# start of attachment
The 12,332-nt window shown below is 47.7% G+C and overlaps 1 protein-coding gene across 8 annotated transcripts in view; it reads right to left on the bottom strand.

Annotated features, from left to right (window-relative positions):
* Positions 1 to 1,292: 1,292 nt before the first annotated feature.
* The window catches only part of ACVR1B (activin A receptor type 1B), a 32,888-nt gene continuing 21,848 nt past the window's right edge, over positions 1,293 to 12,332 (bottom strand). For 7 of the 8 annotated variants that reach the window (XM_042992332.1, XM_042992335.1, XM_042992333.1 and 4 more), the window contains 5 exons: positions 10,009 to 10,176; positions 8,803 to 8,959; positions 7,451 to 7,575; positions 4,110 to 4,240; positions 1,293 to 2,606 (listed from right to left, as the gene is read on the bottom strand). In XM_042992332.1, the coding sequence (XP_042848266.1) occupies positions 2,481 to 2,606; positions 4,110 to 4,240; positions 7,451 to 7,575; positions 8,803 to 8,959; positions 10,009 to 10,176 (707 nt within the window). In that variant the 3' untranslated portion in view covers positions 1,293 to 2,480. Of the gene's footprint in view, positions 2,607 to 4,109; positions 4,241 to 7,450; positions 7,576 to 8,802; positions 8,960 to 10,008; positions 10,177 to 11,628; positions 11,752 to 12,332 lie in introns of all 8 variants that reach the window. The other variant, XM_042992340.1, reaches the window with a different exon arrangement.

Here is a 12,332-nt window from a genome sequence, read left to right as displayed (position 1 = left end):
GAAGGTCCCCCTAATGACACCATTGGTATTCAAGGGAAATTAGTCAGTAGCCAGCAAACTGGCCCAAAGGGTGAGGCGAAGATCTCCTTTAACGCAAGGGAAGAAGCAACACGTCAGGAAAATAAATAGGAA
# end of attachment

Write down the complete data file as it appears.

The 12,332-nt window shown below is 47.7% G+C and overlaps 1 protein-coding gene across 8 annotated transcripts in view; it reads right to left on the bottom strand.

Annotated features, from left to right (window-relative positions):
* Positions 1 to 1,292: 1,292 nt before the first annotated feature.
* The window catches only part of ACVR1B (activin A receptor type 1B), a 32,888-nt gene continuing 21,848 nt past the window's right edge, over positions 1,293 to 12,332 (bottom strand). For 7 of the 8 annotated variants that reach the window (XM_042992332.1, XM_042992335.1, XM_042992333.1 and 4 more), the window contains 5 exons: positions 10,009 to 10,176; positions 8,803 to 8,959; positions 7,451 to 7,575; positions 4,110 to 4,240; positions 1,293 to 2,606 (listed from right to left, as the gene is read on the bottom strand). In XM_042992332.1, the coding sequence (XP_042848266.1) occupies positions 2,481 to 2,606; positions 4,110 to 4,240; positions 7,451 to 7,575; positions 8,803 to 8,959; positions 10,009 to 10,176 (707 nt within the window). In that variant the 3' untranslated portion in view covers positions 1,293 to 2,480. Of the gene's footprint in view, positions 2,607 to 4,109; positions 4,241 to 7,450; positions 7,576 to 8,802; positions 8,960 to 10,008; positions 10,177 to 11,628; positions 11,752 to 12,332 lie in introns of all 8 variants that reach the window. The other variant, XM_042992340.1, reaches the window with a different exon arrangement.

Here is a 12,332-nt window from a genome sequence, read left to right as displayed (position 1 = left end):
GAAGGTCCCCCTAATGACACCATTGGTATTCAAGGGAAATTAGTCAGTAGCCAGCAAACTGGCCCAAAGGGTGAGGCGAAGATCTCCTTTAACGCAAGGGAAGAAGCAACACGTCAGGAAAATAAATAGGAA